Whitworth's attention turned to cannon shortly after, but Rigby continued working with the long bullets over the next two decades. His work stimulated Henry, Medford, and others, who substantially contributed to long-range muzzleloading. Their later rifles shot long paper-patched or multigrooved, lubricated, closely fitted lead bullets with round cross section.
Whitworth's original hexagonal bores with fitted bullets had been found to be very accurate but fouled badly, requiring cleaning between shots, a condition that hunters and soldiers could not tolerate.
Indeed, Rigby's muzzleloading rifles were good enough to nearly beat a team of American Sharps and Remington breechloading rifle shooters in the 1868 Creedmore matches on Long Island. Or at least they would have if not for a misplaced shot by one of the Irish shooters.. These matches were shot at 800 yards, iron sights, any position. And the Rigby rifles did not require cleaning between shots while the American breechloaders did.
Later, in our own time, after becoming enamored of Whitworth's bold and innovative approach, I had the unique opportunity to further improve on Whitworth's and Rigby's original work. My refinements were developed over a 30 year period beginning in the early 1960's. Fragile paper patches and hexagonal bores were discarded and multi-channelured bullets sized to near land-to-land diameter were substituted, with optimization of the number, width and depth of bullet channelures. This enhanced first shot accuracy as well as the repeatability of accurate shots without cleaning between shots.
I also worked on improving the shape of the bullet nose, eventually developing a tapered nose with broad meplat to foster rapid expansion.. This seemingly contradictory design resulted in maximum penetration and expansion of the long bullets in big game animals while maintaining excellent flight performance.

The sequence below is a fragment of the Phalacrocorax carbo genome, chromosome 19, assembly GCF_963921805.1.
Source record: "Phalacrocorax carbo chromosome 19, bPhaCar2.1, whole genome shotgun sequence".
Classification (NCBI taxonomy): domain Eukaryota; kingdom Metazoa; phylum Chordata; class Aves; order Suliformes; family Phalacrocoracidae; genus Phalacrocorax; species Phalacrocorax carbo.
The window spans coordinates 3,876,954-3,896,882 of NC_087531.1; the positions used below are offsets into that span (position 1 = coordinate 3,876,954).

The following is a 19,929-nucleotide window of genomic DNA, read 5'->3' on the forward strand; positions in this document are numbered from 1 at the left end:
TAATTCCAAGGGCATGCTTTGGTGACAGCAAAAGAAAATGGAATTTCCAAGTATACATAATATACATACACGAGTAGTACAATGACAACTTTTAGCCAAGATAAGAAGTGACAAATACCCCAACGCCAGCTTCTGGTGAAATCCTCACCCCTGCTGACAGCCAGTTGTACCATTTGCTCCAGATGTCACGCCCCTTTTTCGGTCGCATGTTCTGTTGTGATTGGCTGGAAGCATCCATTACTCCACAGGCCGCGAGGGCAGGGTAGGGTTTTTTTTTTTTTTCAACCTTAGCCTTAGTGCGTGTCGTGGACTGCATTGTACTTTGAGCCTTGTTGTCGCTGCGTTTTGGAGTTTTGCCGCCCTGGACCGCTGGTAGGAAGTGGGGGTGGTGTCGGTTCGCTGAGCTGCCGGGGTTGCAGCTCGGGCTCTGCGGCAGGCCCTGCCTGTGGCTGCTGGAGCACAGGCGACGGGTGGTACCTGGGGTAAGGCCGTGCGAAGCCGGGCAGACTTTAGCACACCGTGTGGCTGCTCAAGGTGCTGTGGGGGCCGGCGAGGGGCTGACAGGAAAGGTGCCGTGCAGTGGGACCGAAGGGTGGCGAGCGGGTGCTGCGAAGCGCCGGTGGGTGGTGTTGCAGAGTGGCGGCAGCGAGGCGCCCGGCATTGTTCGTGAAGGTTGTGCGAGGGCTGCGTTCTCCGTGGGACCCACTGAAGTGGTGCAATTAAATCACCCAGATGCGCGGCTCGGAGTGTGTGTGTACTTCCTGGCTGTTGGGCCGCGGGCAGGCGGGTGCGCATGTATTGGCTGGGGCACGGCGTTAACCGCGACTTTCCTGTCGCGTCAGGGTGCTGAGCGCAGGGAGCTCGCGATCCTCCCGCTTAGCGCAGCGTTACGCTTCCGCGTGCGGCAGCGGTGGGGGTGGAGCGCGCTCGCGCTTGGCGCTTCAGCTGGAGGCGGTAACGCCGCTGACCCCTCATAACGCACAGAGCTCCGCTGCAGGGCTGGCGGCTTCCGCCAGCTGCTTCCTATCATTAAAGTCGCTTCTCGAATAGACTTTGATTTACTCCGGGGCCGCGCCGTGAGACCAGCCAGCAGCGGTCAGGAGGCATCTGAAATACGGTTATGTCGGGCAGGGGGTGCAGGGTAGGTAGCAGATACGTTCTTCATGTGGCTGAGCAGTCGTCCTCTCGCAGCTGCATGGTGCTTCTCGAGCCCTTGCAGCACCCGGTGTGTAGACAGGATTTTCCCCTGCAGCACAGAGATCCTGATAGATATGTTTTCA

The development of much superior lubricants, with micro-sized lube components, in the same time frame, provided a significant breakthrough, in this case taking advantage of machinery and techniques that were originally developed for the space program.
Moose killed on the Chistochena, Alaska, 1972, with the first rifle to use the White Muzzleloading System, an original English double percussion by John Hayton, rebarreled with Douglas 1-20 twist barrels in 451 caliber, using a 475 grain bullet originally for the Winchester 45/110, sized down to .450 with 70 grains Dupont ffg Black Powder..
Equally important was the commercial availability of lower residue Black Powder substitutes, the first and so far most effective being Hodgden's Pyrodex P, closely followed if not matched by Hodgdens 777 powder.
Refinement of barrel bore sizes, rifling groove depth and width, shape of rifling to match the new bullets and special rifling techniques were important as well.
When it became obvious that the new bullet-barrel system operated at far higher pressures than ordinary round balls or shorter elongated bullets, I developed hardened steel nipples and one-piece nipple-breechplugs that last a shooter's lifetime and adopted modern 'gun barrel quality' (GBQ) barrel steels matching the high pressure performance of the longer White designed bullets.